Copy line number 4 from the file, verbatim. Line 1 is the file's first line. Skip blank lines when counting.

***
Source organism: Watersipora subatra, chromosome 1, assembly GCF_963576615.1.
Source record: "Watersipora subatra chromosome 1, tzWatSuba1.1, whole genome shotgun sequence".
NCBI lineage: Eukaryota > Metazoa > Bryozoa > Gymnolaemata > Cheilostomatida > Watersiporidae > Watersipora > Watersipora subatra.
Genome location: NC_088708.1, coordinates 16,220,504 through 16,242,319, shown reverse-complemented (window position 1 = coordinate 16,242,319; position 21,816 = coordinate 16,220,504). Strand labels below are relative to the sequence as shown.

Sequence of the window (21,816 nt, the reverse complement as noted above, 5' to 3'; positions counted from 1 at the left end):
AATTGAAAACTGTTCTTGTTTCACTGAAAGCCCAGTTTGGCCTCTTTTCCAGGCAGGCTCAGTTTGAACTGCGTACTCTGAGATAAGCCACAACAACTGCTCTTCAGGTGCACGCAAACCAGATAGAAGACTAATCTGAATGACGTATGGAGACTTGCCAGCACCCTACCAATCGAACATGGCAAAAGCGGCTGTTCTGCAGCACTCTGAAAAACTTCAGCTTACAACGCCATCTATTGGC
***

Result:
Genome location: NC_088708.1, coordinates 16,220,504 through 16,242,319, shown reverse-complemented (window position 1 = coordinate 16,242,319; position 21,816 = coordinate 16,220,504). Strand labels below are relative to the sequence as shown.